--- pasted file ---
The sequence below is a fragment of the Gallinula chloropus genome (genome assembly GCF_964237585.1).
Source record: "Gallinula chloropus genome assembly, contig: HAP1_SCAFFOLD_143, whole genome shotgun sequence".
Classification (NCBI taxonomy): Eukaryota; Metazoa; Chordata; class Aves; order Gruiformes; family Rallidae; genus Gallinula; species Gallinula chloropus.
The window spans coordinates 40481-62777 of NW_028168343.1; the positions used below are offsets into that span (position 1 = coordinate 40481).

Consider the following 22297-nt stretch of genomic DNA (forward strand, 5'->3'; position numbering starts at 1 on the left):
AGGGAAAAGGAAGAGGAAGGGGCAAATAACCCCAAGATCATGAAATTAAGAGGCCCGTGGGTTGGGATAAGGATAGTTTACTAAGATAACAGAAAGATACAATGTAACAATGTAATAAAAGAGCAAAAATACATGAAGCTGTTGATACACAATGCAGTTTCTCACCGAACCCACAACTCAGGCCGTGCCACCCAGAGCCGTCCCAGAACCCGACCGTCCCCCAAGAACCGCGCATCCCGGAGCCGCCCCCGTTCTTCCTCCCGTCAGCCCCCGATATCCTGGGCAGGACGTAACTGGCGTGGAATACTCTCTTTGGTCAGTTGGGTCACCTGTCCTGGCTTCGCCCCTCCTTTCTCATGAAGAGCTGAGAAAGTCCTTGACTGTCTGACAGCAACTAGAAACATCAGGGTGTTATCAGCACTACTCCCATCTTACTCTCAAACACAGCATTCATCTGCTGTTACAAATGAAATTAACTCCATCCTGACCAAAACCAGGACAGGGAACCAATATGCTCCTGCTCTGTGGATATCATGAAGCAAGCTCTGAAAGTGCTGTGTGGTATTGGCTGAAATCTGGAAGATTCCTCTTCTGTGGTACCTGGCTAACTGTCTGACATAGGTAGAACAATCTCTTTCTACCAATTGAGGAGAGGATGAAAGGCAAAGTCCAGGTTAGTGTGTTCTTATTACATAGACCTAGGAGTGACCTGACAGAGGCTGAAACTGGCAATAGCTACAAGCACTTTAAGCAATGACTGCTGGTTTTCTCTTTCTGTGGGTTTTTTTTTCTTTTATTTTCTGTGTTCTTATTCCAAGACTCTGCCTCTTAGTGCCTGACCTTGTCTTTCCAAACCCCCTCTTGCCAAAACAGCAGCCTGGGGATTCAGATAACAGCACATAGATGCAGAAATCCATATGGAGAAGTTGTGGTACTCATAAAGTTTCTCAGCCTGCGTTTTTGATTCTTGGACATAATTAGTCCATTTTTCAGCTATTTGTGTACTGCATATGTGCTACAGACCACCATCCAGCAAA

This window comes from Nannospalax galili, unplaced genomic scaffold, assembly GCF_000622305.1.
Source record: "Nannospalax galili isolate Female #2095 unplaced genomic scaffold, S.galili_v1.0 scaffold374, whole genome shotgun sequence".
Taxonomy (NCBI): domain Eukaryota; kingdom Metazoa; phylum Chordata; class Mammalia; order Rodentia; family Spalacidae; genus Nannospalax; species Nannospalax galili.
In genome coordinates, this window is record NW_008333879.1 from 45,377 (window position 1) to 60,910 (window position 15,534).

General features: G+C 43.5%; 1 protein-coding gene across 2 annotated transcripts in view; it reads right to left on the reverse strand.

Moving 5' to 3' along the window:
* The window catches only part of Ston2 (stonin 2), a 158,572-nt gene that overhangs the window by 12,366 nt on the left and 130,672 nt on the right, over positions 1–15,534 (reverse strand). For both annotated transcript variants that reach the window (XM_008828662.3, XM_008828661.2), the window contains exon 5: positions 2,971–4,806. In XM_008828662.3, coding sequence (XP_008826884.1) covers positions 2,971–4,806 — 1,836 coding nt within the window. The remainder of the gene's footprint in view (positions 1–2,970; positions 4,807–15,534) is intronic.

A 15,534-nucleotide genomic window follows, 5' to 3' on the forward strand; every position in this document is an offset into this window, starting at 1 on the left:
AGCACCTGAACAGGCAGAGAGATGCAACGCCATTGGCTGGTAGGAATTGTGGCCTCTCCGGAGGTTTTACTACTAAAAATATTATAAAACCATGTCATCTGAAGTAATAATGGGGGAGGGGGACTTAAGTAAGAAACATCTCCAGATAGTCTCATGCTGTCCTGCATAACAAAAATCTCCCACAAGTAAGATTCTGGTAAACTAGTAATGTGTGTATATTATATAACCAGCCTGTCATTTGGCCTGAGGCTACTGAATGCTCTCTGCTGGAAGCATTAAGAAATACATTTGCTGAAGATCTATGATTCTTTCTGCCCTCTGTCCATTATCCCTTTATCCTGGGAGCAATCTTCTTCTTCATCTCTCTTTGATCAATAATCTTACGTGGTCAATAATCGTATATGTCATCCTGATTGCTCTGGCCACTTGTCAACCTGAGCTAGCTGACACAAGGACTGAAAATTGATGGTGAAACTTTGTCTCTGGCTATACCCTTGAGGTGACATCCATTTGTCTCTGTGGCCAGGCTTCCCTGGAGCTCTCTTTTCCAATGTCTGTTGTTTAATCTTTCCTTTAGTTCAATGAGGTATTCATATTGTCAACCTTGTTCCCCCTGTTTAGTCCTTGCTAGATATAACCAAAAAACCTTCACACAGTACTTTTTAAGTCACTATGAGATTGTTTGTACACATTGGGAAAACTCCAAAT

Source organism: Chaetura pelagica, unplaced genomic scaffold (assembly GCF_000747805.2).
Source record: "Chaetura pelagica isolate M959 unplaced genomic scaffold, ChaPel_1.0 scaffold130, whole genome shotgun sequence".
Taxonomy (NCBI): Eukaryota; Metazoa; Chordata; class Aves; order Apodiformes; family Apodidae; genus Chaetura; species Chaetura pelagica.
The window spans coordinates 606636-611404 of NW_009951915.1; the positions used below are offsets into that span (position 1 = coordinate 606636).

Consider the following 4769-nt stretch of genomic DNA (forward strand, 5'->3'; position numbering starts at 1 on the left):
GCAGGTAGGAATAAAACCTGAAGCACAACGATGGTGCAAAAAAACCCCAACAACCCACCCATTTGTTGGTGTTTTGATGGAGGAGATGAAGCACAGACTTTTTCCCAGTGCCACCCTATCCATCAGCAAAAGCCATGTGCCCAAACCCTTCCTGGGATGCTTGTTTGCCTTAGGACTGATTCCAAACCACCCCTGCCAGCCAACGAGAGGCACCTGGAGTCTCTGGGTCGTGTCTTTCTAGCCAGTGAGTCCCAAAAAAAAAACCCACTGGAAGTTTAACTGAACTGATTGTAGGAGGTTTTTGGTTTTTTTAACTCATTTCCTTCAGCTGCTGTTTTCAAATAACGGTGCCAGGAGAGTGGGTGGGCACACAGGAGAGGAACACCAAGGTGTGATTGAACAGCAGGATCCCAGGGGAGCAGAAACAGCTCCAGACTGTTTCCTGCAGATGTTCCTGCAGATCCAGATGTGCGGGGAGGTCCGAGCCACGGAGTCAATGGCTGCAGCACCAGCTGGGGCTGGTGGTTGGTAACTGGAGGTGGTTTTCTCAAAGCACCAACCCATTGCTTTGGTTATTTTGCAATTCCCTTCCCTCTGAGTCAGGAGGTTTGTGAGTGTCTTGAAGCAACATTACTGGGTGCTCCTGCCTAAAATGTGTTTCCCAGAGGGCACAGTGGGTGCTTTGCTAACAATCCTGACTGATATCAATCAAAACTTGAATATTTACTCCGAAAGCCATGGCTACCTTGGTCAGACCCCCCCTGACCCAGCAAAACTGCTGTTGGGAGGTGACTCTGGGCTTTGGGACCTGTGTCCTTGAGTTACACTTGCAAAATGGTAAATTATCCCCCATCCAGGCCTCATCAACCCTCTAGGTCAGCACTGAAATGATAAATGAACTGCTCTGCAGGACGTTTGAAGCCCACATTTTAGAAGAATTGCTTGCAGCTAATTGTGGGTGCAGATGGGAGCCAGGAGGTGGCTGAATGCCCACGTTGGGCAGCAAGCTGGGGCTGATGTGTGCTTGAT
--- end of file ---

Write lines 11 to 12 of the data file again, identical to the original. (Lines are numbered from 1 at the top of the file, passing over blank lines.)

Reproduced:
General features: G+C 43.5%; 1 protein-coding gene across 2 annotated transcripts in view; it reads right to left on the reverse strand.

Moving 5' to 3' along the window: